How often in the course of a week or a month do you answer the same question? Back when he worked in sales management positions, Trey Tramonte, the President and CEO of Bloomfire, repeatedly experienced a frustration familiar to all sales executives.
“I would receive the same question 10 to 15 times a week from various reps or managers,” he said.
Salespeople tend to face a lot of the same challenges and questions from customers, but each time Tramonte provided a response to one staff member, they’d go along with their day without anyone else getting the benefit of the response. In different positions at different companies, Tramonte found that the sales departments he worked in had the same habit.
“We all tend to have one-on-one communication over and over,” he explained.
Obviously, this isn’t efficient. IDC research has found that information workers, including sales representatives, spend on average almost 23 percent of their time searching for, creating, or updating documents. Then there’s the time they spend traveling, doing other administrative tasks, helping with training, and performance reviews. Add it all up, and the time they spend actually selling starts to look pretty sparse.
No one should then be surprised that 65 percent of businesses in a SiriusDecisions survey said their sales representatives spend too much time on non-selling activities.
Making all this worse, the time they do spend selling is often unproductive, mostly because they don’t have the information necessary to be successful. When Forrester talked to executives about the time they spend with salespeople, they found a lot of frustration with the level of preparedness of sales reps.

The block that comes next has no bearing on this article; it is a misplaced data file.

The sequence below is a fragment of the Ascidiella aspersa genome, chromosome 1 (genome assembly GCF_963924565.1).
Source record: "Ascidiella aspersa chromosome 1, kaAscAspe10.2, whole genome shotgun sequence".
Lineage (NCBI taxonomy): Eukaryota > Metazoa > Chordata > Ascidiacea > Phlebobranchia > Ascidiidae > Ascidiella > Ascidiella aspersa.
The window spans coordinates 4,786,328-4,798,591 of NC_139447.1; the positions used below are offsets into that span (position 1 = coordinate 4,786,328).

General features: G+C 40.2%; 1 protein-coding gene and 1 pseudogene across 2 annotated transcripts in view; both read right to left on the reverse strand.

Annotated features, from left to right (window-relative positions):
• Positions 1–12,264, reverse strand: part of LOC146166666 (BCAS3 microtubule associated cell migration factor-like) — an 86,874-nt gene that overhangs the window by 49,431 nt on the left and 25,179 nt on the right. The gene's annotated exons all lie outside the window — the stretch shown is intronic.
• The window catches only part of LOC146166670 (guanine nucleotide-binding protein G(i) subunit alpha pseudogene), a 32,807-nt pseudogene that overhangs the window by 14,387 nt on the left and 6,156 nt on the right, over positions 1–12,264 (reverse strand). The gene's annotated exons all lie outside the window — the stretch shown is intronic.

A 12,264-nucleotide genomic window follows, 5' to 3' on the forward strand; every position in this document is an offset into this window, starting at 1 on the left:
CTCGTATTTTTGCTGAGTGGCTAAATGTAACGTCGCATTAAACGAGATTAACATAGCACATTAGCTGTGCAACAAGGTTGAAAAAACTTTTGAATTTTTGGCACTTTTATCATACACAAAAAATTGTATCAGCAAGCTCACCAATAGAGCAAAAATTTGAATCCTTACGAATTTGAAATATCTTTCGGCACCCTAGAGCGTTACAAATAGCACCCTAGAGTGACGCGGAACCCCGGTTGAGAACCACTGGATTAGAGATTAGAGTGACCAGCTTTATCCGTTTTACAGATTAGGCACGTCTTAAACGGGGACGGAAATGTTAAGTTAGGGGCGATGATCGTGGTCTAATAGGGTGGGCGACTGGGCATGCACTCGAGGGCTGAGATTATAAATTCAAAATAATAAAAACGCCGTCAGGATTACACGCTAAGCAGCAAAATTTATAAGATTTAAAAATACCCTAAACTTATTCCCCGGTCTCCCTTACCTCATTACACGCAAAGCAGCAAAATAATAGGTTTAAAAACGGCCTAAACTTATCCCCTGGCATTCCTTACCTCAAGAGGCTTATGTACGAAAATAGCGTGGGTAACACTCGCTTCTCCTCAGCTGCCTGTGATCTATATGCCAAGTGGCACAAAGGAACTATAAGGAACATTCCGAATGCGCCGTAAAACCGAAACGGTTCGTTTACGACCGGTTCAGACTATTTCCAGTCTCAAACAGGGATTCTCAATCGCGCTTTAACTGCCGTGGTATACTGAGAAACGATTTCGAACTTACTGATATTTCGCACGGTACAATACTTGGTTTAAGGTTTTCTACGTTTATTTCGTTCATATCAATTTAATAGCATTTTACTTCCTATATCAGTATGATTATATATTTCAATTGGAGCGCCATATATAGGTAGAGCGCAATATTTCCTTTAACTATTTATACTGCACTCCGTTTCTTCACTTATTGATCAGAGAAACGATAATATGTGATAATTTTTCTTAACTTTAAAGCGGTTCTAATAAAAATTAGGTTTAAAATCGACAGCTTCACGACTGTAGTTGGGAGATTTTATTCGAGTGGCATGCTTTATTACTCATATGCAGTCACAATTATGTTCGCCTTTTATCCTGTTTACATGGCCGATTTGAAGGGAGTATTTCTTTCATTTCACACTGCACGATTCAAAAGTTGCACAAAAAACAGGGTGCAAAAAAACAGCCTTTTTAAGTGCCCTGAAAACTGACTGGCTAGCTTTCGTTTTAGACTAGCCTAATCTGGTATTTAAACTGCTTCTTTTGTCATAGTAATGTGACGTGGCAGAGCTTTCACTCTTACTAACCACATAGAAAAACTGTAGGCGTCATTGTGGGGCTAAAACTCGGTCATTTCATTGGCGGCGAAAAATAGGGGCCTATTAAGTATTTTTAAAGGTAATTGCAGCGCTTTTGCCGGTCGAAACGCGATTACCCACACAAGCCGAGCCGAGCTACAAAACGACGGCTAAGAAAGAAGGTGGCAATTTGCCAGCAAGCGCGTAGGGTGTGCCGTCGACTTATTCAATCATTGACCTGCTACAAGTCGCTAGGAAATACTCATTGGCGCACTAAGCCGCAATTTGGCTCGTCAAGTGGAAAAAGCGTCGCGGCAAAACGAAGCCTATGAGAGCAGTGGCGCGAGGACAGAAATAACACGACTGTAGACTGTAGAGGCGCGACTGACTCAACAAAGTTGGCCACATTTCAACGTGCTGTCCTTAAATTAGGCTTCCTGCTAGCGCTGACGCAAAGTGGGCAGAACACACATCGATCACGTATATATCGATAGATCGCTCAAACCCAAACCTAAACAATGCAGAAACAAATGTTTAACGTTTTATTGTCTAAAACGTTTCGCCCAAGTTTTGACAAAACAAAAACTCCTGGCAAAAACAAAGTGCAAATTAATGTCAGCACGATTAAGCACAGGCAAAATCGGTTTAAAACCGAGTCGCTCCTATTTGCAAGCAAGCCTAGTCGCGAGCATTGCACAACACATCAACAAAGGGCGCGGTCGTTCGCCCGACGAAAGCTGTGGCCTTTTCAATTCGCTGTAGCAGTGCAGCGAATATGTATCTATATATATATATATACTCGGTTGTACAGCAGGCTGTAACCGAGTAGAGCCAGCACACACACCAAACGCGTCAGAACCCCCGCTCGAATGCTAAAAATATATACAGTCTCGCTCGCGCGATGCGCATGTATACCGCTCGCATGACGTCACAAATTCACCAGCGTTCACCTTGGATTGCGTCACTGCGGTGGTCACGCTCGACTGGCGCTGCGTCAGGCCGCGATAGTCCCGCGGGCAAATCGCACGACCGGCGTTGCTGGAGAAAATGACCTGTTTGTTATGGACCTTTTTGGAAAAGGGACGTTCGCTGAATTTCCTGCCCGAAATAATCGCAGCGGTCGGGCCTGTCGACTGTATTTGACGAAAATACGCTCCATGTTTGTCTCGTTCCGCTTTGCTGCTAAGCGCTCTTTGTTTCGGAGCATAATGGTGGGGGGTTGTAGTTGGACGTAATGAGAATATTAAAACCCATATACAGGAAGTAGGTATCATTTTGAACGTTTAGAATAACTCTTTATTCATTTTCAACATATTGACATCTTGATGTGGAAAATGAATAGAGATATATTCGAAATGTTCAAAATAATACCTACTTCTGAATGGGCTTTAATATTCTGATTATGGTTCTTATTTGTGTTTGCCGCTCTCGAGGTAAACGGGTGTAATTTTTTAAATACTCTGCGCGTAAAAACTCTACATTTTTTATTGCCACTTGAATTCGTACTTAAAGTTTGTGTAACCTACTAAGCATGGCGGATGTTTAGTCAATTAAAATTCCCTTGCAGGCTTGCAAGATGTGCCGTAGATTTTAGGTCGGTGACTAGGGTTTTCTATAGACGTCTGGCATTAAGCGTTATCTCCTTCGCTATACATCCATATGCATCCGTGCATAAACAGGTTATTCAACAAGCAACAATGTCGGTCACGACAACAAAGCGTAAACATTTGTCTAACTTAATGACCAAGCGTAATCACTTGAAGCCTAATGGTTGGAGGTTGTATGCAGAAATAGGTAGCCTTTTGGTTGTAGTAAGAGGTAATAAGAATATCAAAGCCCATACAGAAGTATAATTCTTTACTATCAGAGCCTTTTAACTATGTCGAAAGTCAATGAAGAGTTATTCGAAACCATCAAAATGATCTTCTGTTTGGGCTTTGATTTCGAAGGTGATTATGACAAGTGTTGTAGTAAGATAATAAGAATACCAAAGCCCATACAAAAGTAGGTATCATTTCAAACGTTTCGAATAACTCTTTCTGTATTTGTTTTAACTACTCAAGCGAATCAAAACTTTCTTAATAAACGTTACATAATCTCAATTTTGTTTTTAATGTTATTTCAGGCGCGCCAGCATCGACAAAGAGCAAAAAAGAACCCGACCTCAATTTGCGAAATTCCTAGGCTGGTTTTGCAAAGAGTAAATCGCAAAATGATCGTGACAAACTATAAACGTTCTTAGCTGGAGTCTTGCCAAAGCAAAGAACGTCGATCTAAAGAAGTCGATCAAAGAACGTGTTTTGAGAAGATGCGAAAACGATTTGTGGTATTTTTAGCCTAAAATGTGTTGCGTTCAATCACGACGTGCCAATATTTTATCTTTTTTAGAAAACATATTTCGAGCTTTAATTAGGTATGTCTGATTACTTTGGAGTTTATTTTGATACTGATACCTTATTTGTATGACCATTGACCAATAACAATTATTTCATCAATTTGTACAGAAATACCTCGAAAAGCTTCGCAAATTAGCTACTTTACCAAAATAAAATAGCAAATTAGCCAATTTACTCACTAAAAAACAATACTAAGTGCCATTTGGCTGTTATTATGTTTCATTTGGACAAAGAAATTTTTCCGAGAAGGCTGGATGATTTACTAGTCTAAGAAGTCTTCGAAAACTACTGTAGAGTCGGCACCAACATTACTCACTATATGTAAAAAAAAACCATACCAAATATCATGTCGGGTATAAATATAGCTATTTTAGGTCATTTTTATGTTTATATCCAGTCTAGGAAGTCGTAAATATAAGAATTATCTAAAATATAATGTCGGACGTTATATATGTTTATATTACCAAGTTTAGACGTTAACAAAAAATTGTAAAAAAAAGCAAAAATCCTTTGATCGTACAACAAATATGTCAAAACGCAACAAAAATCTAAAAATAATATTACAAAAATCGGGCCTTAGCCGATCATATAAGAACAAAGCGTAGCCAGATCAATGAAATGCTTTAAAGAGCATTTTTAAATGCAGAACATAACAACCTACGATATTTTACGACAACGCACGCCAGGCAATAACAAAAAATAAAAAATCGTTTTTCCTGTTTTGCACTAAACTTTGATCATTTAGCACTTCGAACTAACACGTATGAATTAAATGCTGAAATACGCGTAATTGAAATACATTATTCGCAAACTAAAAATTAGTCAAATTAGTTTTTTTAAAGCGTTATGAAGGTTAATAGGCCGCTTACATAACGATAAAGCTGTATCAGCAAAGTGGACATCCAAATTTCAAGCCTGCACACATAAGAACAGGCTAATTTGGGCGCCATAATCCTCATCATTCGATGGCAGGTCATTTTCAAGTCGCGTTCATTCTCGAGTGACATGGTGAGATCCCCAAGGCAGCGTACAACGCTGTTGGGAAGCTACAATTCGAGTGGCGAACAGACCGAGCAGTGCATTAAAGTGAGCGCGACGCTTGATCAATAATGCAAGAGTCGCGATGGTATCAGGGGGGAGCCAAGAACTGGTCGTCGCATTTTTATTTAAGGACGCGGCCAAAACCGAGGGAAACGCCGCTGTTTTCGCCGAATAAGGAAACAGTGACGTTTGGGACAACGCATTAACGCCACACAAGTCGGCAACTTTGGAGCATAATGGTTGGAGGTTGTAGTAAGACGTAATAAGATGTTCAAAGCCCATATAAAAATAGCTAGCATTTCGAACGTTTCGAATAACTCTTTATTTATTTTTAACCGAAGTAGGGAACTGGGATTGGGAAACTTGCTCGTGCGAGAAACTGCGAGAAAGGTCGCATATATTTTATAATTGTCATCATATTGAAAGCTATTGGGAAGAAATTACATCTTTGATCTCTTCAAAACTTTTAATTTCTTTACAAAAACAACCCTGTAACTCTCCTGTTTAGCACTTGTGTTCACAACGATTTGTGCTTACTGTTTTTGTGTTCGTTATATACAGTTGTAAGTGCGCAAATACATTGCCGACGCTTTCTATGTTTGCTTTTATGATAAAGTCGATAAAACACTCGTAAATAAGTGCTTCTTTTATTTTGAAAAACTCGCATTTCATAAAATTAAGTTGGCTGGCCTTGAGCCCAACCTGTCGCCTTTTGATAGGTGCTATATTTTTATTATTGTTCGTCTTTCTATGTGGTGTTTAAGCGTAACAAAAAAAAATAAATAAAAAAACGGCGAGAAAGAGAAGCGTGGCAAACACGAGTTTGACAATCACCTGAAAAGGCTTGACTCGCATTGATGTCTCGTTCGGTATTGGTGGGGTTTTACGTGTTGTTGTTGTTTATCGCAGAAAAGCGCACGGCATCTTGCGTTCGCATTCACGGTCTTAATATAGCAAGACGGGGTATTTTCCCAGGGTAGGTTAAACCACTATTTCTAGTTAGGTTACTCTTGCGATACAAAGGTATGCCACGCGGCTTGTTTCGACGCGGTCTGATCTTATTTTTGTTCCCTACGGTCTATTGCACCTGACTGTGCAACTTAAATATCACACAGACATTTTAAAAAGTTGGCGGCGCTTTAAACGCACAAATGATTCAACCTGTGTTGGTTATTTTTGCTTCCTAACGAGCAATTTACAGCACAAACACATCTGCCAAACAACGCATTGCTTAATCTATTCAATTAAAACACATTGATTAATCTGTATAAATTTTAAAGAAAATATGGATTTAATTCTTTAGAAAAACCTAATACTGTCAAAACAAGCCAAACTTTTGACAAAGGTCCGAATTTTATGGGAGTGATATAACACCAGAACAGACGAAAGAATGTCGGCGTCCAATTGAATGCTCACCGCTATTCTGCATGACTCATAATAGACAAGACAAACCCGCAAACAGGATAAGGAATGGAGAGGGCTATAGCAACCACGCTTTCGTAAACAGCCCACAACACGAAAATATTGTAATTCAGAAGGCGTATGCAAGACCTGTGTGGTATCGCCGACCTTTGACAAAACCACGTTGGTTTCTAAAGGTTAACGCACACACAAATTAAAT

- 57 percent said that sales reps weren’t knowledgeable about their industry.
- 70 percent said the reps weren’t prepared to answer the questions they asked.
- 75 percent said the reps didn’t come in prepared with knowledge about their business.
- 77 percent said the reps didn’t understand the issues they faced or how the company’s product could help.
- 78 percent said the reps didn’t even have any case studies or examples they could share with them.
Making sure your sales representatives understand the product they’re selling isn’t enough.
Mike Kunkle, Commercial Training & Development Leader with a Fortune 50 corporation, emphasizes, “You have to start by really understanding your customers, their issues, your buyer personas, the journeys they’re on, the impacts that they’re avoiding, the outcomes that they’re looking for, and what the best solution is appropriately for each of those parties or personas.”
You can’t expect your sales team to achieve that on their own. You have to provide them the resources and knowledge they need to go into those meetings armed with a better understanding of your prospect and what your product can do for them specifically.
To learn more, check out our white paper,“How a Knowledge Management System Empowers Your Sales Team.” It explores the challenges today’s salespeople face, how a social knowledge network can help, and what to look for in a social knowledge network.
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